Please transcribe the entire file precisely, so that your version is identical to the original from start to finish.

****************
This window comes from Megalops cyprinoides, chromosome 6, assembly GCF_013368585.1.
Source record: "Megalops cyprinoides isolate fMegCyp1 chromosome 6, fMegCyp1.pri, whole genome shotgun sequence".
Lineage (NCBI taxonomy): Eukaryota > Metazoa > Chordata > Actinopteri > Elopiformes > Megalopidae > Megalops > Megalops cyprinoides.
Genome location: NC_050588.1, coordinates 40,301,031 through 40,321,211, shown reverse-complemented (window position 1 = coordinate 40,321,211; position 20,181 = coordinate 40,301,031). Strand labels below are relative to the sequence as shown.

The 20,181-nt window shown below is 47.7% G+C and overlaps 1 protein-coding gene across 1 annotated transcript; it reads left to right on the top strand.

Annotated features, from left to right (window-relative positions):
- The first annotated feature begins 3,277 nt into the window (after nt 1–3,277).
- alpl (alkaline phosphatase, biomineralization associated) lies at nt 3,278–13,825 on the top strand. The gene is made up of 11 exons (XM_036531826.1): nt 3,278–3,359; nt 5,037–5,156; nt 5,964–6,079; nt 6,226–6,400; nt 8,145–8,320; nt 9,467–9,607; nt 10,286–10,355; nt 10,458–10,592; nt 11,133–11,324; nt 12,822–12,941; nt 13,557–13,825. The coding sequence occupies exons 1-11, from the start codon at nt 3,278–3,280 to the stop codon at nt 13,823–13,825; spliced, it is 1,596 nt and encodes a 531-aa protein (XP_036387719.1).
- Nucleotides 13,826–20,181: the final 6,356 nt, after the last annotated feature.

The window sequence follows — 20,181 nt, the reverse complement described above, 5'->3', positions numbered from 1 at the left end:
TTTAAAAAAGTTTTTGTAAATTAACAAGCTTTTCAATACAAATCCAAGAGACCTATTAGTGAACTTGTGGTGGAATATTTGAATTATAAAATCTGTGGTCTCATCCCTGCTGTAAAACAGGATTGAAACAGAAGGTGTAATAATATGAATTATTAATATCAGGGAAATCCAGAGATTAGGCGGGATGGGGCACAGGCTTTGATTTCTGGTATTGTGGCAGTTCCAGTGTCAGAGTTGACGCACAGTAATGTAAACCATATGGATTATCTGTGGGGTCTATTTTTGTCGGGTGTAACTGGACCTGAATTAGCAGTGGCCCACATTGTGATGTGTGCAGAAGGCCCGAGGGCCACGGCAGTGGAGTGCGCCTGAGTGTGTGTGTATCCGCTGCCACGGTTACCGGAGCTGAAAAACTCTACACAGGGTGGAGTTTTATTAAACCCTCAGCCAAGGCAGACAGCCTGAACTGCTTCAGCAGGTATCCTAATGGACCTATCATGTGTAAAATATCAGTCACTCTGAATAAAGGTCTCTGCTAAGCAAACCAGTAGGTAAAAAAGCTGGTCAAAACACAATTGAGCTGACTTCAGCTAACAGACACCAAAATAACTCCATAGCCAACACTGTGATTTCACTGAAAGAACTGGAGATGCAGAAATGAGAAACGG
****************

This window comes from Megalops cyprinoides, chromosome 6, assembly GCF_013368585.1.
Source record: "Megalops cyprinoides isolate fMegCyp1 chromosome 6, fMegCyp1.pri, whole genome shotgun sequence".
Lineage (NCBI taxonomy): Eukaryota > Metazoa > Chordata > Actinopteri > Elopiformes > Megalopidae > Megalops > Megalops cyprinoides.
Genome location: NC_050588.1, coordinates 40,301,031 through 40,321,211, shown reverse-complemented (window position 1 = coordinate 40,321,211; position 20,181 = coordinate 40,301,031). Strand labels below are relative to the sequence as shown.

The 20,181-nt window shown below is 47.7% G+C and overlaps 1 protein-coding gene across 1 annotated transcript; it reads left to right on the top strand.

Annotated features, from left to right (window-relative positions):
- The first annotated feature begins 3,277 nt into the window (after nt 1–3,277).
- alpl (alkaline phosphatase, biomineralization associated) lies at nt 3,278–13,825 on the top strand. The gene is made up of 11 exons (XM_036531826.1): nt 3,278–3,359; nt 5,037–5,156; nt 5,964–6,079; nt 6,226–6,400; nt 8,145–8,320; nt 9,467–9,607; nt 10,286–10,355; nt 10,458–10,592; nt 11,133–11,324; nt 12,822–12,941; nt 13,557–13,825. The coding sequence occupies exons 1-11, from the start codon at nt 3,278–3,280 to the stop codon at nt 13,823–13,825; spliced, it is 1,596 nt and encodes a 531-aa protein (XP_036387719.1).
- Nucleotides 13,826–20,181: the final 6,356 nt, after the last annotated feature.

The window sequence follows — 20,181 nt, the reverse complement described above, 5'->3', positions numbered from 1 at the left end:
TTTAAAAAAGTTTTTGTAAATTAACAAGCTTTTCAATACAAATCCAAGAGACCTATTAGTGAACTTGTGGTGGAATATTTGAATTATAAAATCTGTGGTCTCATCCCTGCTGTAAAACAGGATTGAAACAGAAGGTGTAATAATATGAATTATTAATATCAGGGAAATCCAGAGATTAGGCGGGATGGGGCACAGGCTTTGATTTCTGGTATTGTGGCAGTTCCAGTGTCAGAGTTGACGCACAGTAATGTAAACCATATGGATTATCTGTGGGGTCTATTTTTGTCGGGTGTAACTGGACCTGAATTAGCAGTGGCCCACATTGTGATGTGTGCAGAAGGCCCGAGGGCCACGGCAGTGGAGTGCGCCTGAGTGTGTGTGTATCCGCTGCCACGGTTACCGGAGCTGAAAAACTCTACACAGGGTGGAGTTTTATTAAACCCTCAGCCAAGGCAGACAGCCTGAACTGCTTCAGCAGGTATCCTAATGGACCTATCATGTGTAAAATATCAGTCACTCTGAATAAAGGTCTCTGCTAAGCAAACCAGTAGGTAAAAAAGCTGGTCAAAACACAATTGAGCTGACTTCAGCTAACAGACACCAAAATAACTCCATAGCCAACACTGTGATTTCACTGAAAGAACTGGAGATGCAGAAATGAGAAACGG